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pipeline leaks cost them billions of dollars in clean-up costs and damage to their reputation. ERM connects the root cause to the ultimate cost and improves decision making at a fraction of the cost. Increase top line revenue A compliance issue can lead to rethinking business strategy and finding an opportunity to generate revenue. Example: a bank responds to a government regulation requiring it to switch from paper checks to digital images. It uses ERM to uncover a strategy to acquire customers nationally, rather than regionally, by expanding where it once had no infrastructure to transport paper checks. ERM helps managers think strategically.

set of common values about how we manage risk and uncertainty. The culture within an organization greatly affects the drives the effectiveness of an ERM program including how we value skepticism and doubt, and how clearly we understand influences that impact our judgment. The RIMS Risk Maturity Model (RMM) defines the elements and characteristics, called attributes, that make up a strong risk management competency within the organization’s culture. The RIMS RMM defines these seven attributes on a scale of five maturity levels. Each level ranks an organization according to its achievement of Enterprise Risk Management best practices in its processes. A chain is only as strong as its weakest link. A strong risk management cultural competency is demonstrated by the highest level on each of the RIMS Risk Maturity Model Attributes. RIMS RMM Professional Development Courses RIMS offers professional development courses that provide the methodology of how to maximize the RIMS RMM to build stronger ERM programs and achieve success by evolving a stronger risk management competency within an organization’s existing culture. Measuring where you are in the development process is the first step to set goals and measure progress this organizational competency. The RIMS courses help risk managers perform a gap analysis between capabilities and best practices outlined in the RIMS RMM to achieve higher capability. Objective evaluation criteria and a scoring methodology provide the basis to evaluate use of risk management best practices. The concept of a cost-benefit analysis helps managers prioritize goals within their ERM programs to increase their capabilities and maturity level. In utilizing the RIMS RMM, everyone assesses their own business areas, contributes to ERM goals and plans how to achieve them. Often, it’s the way information is collected and used that influences choices, not the information itself. With the RIMS RMM, all stakeholders are involved in the process, meaning everyone rallies around the final results.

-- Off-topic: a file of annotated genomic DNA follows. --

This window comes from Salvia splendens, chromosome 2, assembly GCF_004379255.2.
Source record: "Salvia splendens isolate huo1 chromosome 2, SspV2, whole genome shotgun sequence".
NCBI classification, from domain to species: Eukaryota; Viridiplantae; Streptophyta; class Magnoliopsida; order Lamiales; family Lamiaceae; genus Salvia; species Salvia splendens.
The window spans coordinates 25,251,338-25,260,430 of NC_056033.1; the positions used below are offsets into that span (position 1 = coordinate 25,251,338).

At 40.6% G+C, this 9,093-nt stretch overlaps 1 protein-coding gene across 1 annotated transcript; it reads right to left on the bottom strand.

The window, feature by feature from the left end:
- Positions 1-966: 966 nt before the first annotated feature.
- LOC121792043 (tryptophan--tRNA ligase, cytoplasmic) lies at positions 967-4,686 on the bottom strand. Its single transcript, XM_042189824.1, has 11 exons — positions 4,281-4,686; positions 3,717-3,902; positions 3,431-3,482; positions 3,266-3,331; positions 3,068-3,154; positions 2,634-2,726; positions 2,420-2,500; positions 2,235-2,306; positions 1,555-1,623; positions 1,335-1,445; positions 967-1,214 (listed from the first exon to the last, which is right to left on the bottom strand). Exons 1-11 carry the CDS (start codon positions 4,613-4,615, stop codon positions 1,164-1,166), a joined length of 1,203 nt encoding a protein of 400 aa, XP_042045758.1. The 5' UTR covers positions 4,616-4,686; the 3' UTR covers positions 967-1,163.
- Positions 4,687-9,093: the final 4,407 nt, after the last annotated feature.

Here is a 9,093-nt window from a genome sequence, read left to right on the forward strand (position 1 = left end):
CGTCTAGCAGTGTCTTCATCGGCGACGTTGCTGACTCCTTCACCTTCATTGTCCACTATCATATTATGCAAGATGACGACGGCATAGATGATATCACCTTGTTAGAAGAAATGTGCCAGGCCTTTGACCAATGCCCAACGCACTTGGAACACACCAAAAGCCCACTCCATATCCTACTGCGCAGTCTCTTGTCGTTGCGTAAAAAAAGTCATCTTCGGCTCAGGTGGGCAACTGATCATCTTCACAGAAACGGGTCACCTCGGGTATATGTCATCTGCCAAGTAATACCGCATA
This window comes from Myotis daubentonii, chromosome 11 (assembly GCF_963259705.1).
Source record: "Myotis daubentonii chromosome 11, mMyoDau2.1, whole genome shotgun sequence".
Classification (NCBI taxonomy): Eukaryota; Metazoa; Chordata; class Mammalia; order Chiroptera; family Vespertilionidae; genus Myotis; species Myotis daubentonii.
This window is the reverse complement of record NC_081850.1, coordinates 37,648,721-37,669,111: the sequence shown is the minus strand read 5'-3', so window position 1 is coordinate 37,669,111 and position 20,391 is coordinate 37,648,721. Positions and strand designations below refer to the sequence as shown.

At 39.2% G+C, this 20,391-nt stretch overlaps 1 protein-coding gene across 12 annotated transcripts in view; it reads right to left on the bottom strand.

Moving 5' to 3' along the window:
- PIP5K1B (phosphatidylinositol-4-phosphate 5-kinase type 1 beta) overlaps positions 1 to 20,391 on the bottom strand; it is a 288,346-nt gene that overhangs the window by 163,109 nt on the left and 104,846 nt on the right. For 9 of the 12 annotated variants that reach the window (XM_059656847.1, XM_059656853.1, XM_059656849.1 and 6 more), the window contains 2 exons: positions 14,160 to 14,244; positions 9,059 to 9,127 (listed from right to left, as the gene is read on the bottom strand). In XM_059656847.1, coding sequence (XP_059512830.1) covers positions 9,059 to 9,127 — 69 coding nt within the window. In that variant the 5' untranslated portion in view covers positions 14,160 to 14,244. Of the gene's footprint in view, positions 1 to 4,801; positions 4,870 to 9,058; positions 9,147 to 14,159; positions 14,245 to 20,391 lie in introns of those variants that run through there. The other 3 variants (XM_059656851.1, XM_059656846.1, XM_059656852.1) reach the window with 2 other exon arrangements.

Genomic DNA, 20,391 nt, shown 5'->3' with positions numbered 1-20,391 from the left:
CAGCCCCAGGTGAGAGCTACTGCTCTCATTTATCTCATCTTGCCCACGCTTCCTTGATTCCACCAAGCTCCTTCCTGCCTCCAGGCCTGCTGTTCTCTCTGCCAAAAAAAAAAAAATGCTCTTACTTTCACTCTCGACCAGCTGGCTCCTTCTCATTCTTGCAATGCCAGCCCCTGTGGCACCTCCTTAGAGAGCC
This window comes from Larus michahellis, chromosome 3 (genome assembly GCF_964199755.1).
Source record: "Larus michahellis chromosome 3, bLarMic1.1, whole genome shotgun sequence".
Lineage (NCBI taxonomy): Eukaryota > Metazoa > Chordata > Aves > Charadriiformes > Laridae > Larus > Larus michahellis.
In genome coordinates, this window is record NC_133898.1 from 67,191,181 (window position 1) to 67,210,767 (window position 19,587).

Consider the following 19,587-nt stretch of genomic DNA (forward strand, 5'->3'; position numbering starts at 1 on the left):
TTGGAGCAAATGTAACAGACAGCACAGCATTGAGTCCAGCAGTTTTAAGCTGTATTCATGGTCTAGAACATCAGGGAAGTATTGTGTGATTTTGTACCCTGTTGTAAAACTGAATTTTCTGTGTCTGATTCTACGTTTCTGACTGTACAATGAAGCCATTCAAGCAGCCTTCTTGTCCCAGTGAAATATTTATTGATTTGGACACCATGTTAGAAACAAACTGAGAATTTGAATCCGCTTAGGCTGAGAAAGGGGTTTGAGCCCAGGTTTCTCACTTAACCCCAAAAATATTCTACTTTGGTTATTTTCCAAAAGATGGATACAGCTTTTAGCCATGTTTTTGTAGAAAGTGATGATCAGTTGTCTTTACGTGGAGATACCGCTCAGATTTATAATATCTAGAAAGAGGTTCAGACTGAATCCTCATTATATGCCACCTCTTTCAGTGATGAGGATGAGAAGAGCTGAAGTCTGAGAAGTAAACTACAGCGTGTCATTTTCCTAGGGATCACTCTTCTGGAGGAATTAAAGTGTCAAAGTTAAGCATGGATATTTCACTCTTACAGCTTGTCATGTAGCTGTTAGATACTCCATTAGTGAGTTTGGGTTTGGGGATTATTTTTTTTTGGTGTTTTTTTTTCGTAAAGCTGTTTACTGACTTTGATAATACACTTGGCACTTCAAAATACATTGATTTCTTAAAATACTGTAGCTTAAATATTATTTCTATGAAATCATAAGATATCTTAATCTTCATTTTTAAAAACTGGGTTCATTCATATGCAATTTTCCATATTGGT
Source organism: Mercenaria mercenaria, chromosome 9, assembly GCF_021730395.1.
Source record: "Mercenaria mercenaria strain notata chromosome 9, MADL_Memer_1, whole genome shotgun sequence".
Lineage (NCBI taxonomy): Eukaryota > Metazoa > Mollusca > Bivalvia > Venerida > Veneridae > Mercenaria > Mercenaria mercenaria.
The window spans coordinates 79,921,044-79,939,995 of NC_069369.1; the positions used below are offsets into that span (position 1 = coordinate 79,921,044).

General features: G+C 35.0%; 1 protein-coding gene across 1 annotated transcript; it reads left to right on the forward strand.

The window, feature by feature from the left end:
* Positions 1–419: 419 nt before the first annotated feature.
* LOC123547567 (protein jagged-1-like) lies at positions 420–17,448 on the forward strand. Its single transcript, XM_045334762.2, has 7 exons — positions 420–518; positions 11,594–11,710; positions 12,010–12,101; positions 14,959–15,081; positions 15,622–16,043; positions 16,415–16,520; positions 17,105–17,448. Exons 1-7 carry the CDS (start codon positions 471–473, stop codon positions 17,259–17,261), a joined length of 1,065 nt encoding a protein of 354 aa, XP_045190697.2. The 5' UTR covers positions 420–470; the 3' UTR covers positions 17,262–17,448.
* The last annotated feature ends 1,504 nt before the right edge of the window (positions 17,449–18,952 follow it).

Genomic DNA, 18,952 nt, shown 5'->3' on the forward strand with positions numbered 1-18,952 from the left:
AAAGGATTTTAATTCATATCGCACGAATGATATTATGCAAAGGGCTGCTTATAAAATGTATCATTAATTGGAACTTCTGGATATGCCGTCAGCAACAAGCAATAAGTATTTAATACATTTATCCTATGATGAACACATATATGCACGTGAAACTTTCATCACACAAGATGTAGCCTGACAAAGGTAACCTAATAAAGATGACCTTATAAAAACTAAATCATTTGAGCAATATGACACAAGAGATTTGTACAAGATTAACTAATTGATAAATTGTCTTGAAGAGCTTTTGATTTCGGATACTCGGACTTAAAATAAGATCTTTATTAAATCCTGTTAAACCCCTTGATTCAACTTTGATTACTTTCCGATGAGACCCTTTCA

“ ERMin– aconsidering risk new way. ”

Reduce variance on plan achievement reporting. Planning is essential to success and allocating resources. Uncertainty in planning leads to bad decisions. Volatility of earnings effects stock prices because it undermines confidence in the planning cycle. ERM uncovers the uncertainty and helps managers plan better, creating more reliable results. Example: Bad weather doesn’t make workers late, but ignoring the weather forecast and not leaving extra time for inevitable delays does. ERM is about using the weather report that lets workers understand the likelihood that a storm will occur. The impact is the size of the storm and the controls’ effectiveness are the alternate routes to work. To determine how these benefits apply to your organization, conduct a baseline assessment and use real observations and details to create an effective ERM process that produces results. How to use the RIMS RMM Culture is the way we think, believe and behave. A risk management competency is made up of a
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Participate in the Benchmarking Exercise

Receive a personalized Assessment Report and download the full version of the RIMS Risk Maturity Model (RMM)

Take a RIMS Professional Development Course to apply the RIMS Risk Maturity Model to your organization

Stronger risk management cultural competency
? 2006 by Risk and Insurance Management Society, Inc. All rights reserved. No part of this publication may be reproduced, stored in a retrieval system, or transmitted, in any form or by any means, electronic, mechanical, photocopying, recording or otherwise, without prior permission.

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RIMS Risk Maturity Model (RMM) Definition of Terms